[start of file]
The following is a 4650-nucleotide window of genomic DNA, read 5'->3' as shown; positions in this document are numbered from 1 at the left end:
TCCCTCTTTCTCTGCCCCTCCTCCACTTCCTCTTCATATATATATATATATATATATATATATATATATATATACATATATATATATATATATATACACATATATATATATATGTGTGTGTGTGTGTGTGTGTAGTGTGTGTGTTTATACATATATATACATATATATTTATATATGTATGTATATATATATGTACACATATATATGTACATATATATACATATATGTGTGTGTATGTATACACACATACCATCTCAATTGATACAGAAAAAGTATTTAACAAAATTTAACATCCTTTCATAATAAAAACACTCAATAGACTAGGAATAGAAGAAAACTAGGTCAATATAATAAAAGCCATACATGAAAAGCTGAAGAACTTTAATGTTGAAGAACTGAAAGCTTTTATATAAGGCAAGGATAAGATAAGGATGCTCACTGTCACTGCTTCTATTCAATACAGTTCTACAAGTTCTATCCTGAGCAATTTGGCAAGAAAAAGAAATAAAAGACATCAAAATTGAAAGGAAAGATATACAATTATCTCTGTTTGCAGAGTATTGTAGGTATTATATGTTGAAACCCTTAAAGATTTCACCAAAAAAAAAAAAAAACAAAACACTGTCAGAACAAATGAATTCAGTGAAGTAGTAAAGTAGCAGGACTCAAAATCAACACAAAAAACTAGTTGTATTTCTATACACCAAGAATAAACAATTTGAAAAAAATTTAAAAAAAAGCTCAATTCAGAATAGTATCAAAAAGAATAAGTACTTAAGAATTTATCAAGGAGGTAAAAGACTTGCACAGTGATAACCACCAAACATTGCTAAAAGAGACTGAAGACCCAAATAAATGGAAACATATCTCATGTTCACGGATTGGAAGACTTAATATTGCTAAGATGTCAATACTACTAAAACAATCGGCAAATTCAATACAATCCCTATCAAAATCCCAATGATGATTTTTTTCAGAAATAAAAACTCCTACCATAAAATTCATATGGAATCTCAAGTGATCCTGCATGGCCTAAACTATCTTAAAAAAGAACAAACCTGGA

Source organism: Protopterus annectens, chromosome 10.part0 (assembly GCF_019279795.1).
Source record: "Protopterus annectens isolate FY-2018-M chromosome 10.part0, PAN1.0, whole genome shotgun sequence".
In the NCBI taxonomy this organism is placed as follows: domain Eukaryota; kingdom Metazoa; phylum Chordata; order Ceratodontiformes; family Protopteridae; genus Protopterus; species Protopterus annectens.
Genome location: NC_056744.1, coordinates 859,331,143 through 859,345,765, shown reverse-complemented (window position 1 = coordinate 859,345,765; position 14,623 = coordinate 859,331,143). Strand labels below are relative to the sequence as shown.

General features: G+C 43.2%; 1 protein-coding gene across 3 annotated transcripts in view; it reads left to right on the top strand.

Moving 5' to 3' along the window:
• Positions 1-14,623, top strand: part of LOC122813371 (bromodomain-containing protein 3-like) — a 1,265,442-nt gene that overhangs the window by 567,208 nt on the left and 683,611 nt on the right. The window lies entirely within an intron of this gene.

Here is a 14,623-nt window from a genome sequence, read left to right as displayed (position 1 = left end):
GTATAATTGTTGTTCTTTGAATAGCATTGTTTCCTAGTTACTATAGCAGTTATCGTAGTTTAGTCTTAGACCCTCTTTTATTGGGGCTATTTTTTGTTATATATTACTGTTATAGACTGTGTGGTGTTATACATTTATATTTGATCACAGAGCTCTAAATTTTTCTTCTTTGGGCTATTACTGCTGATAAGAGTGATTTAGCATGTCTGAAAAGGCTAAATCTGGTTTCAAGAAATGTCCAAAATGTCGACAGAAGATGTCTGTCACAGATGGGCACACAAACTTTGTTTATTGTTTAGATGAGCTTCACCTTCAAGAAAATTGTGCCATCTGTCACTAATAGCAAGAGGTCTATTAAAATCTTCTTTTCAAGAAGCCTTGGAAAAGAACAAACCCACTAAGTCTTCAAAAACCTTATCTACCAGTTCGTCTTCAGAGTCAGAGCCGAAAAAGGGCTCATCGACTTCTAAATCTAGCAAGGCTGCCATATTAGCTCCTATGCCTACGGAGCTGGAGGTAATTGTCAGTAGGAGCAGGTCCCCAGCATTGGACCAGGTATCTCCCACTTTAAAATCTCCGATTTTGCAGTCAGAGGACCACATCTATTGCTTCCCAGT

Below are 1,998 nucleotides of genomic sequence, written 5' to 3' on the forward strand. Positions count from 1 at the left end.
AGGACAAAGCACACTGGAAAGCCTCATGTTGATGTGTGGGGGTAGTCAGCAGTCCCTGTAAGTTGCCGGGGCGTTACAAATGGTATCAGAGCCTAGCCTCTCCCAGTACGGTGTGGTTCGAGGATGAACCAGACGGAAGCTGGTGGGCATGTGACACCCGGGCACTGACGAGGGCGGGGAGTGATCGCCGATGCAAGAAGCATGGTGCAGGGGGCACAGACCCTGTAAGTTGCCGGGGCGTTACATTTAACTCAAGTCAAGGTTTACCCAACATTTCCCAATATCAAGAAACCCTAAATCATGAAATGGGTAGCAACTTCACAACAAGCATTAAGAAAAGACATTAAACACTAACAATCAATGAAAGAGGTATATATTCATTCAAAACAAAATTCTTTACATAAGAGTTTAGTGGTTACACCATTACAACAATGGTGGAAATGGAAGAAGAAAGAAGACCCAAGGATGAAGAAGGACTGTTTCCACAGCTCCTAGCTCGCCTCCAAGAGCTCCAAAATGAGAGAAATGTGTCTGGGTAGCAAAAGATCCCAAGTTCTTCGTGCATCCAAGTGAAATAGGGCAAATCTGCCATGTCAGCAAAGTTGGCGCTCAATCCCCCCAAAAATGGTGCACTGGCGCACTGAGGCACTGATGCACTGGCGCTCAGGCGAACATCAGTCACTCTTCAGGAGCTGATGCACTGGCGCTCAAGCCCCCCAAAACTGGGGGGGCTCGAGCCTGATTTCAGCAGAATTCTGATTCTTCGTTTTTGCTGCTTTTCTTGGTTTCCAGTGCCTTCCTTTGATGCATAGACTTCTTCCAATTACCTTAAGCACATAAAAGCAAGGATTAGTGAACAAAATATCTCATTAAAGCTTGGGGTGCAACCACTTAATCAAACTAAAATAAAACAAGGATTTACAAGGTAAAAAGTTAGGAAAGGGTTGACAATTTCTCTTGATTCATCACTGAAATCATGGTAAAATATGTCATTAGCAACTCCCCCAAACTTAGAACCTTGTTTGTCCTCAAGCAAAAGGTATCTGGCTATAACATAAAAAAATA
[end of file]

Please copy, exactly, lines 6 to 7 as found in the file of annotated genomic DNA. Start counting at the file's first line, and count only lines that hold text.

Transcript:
Genome location: NC_056744.1, coordinates 859,331,143 through 859,345,765, shown reverse-complemented (window position 1 = coordinate 859,345,765; position 14,623 = coordinate 859,331,143). Strand labels below are relative to the sequence as shown.

General features: G+C 43.2%; 1 protein-coding gene across 3 annotated transcripts in view; it reads left to right on the top strand.